In 1987, when Tawana Brawley was 15-years-old, she’d gone missing for four days. When she was finally found alive, on November 28, she’d been stuffed into a garbage bag, coated in feces, with racial expletives scribbled in charcoal on her body, and the initials of KKK sliced into her shoe.
Brawley shared vague details to the events that explained her absence and found condition. When questioned by investigators, she disclosed that she’d been abducted by two white men and driven into the woods, where they met up with four more white men. She was unable to produce names, but did allude to the sexual brutality she suffered for the days she was missing, and noted one of her attackers was a blond man with a badge.
The allegations fueled preexisting racial tensions in New York, as a black teen had recently been killed in a white mob attack in Howard Beach, Queens. Shortly within the same week Brawley’s was found, a Fishkill Police Officer, Harry Crist, Jr. was found dead. Representatives of the case fingered Crist as a suspect in the four day assault. Crist’s alibi, Dutchess County prosecutor Steven Pagones, came forward to refute the allegation. Instead, he too was suspected to have engaged in the kidnapping and rape of Brawley.
The case attracted interest from attorneys Alton H. Maddox and C. Vernon Mason, and Reverend Al Sharpton. Their influence cast a national spotlight on the case. Ultimately, officials insisted, without proof, that Pagones kidnapped, abused and raped Brawley. State Trooper Scott Patterson, a friend of Crist and Pagones, who found Crist’s deceased body, was also roped into the case as a possible accomplice.
Brawley garnered sympathy and was consoled by society, with open arms and open wallets. The New York Post noted the celebrity contributors: Bill Cosby posted a $25,000 reward for information on the case; Don King promised $100,000 for Brawley’s education; and boxer Mike Tyson had gifted her watch worth $30,000.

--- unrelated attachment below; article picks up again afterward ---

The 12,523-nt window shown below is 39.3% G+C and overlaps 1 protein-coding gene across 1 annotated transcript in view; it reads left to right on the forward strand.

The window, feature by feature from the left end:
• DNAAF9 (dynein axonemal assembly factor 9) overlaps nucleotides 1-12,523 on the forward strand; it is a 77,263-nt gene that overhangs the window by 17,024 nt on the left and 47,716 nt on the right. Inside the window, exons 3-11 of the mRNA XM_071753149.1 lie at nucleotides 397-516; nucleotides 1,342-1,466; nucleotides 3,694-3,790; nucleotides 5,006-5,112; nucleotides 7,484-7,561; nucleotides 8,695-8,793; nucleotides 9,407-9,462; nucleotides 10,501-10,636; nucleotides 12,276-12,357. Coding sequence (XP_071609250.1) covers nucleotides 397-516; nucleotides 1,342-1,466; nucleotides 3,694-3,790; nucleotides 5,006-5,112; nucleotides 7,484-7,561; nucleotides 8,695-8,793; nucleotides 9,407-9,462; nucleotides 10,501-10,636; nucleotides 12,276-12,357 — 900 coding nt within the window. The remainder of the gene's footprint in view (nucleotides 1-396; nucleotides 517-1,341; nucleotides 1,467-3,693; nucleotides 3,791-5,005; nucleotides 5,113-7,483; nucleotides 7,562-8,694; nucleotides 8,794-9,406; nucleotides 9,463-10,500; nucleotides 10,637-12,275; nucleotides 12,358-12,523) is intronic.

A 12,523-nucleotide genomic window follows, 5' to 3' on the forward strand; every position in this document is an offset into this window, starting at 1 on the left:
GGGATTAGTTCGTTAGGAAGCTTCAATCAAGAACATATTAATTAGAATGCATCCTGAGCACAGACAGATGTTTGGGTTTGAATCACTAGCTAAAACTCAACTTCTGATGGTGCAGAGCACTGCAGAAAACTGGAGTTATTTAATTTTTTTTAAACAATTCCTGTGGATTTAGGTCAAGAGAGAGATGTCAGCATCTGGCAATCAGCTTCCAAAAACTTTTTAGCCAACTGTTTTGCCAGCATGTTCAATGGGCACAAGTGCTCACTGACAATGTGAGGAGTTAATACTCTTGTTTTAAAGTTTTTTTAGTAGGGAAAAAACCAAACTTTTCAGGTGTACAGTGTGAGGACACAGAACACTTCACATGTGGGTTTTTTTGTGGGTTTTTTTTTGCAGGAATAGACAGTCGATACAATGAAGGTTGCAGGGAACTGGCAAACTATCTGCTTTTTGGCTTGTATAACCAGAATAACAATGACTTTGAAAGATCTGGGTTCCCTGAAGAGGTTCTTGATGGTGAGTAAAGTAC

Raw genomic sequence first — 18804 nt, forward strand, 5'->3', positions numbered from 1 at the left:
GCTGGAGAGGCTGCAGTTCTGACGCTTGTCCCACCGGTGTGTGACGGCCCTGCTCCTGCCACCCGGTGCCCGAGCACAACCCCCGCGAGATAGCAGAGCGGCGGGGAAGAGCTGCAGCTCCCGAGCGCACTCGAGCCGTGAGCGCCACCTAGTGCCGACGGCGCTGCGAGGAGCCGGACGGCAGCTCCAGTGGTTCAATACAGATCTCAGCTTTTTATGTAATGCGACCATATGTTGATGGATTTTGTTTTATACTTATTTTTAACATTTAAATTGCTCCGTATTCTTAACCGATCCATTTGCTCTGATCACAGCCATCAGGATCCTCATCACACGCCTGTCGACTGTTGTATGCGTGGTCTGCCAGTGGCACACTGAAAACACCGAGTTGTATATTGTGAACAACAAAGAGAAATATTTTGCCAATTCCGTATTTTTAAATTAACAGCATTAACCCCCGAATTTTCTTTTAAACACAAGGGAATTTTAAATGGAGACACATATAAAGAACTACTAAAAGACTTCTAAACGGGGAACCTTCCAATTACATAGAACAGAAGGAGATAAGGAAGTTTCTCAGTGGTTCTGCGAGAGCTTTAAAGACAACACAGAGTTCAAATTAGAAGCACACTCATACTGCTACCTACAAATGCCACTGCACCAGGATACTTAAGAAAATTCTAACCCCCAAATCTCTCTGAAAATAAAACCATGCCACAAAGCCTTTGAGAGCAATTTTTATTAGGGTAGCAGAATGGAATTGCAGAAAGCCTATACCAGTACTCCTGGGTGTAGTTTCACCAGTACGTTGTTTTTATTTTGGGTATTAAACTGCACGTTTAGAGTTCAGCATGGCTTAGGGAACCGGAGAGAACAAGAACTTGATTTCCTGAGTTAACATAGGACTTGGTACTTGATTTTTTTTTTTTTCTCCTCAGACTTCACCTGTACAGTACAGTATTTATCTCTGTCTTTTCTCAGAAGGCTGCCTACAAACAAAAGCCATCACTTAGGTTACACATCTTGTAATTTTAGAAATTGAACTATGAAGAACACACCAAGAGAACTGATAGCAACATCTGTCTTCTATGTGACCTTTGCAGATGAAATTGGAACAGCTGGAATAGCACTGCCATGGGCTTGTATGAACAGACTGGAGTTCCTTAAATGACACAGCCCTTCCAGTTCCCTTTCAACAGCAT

The seven month investigation finally culminated, with a declaration by a grand jury, that the entire thing had been a hoax. After thoroughly reviewing the evidence and interviewing multiple witnesses, it was revealed that Brawley had not been kidnapped or assaulted at all. She’d run away and didn’t want to get into trouble for staying out late and missing school. It was determined that Brawley had written the expletives and smeared feces on herself. There were no signs of sexual trauma or exposure. No ligature marks or excessive bruising. No semen was found. The aforementioned would have been expected in a gruesome assault.
Crist’s death was ruled a suicide, and was found to have absolutely no connection to the Brawley case. Pagones, who is still an attorney in New York, filed a defamation lawsuit against all those involved, including Sharpton and Brawley. Sharpton, Brawley, and attorney Mason are pictured.
As explained by The New York Post, Pagones won the defamation lawsuit in 1998. Maddox, one of Brawley’s attorneys, was found liable for $97,000 and Mason, her other attorney, for $188,000. Sharpton was ordered to pay $66,000. Brawley was ordered to fork over $190,000 at 9 percent annual interest. None of that has been paid, which means her fines have accrued to $429,000. To this day Pagones has not received an apology from either Sharpton or Brawley, acknowledging their wrongdoing in perpetuating a hoax and branding him a rapist.
“Through her silence, she’s as guilty of libel as Maddox, Mason and Sharpton. The only way to hold her accountable, at least at this stage, is financially. It’s not about the money, but the money is the only way I can hold her accountable.”
Twenty-five years later Tawana Brawley, now 40, has been located living in Hopewell, VA. Brawley had been utilizing aliases, like Thompson and Gutierrez, in order to remain incognito, and has been working as a licensed practical nurse. Her co-workers and neighbors are oblivious to her true identity and past.
State records show ‘Tawana V. Gutierrez’ and ‘Tawana V. Thompson’ have held the same nursing license since 2006. The Virginia Board of Nursing confirmed issuing it to a ‘Tawana Vacenia Thompson Gutierrez.’
Brawley, regardless of whichever alias she is using, adamantly refuses to officially comment, to any media source, on the original hoax or defamation lawsuit.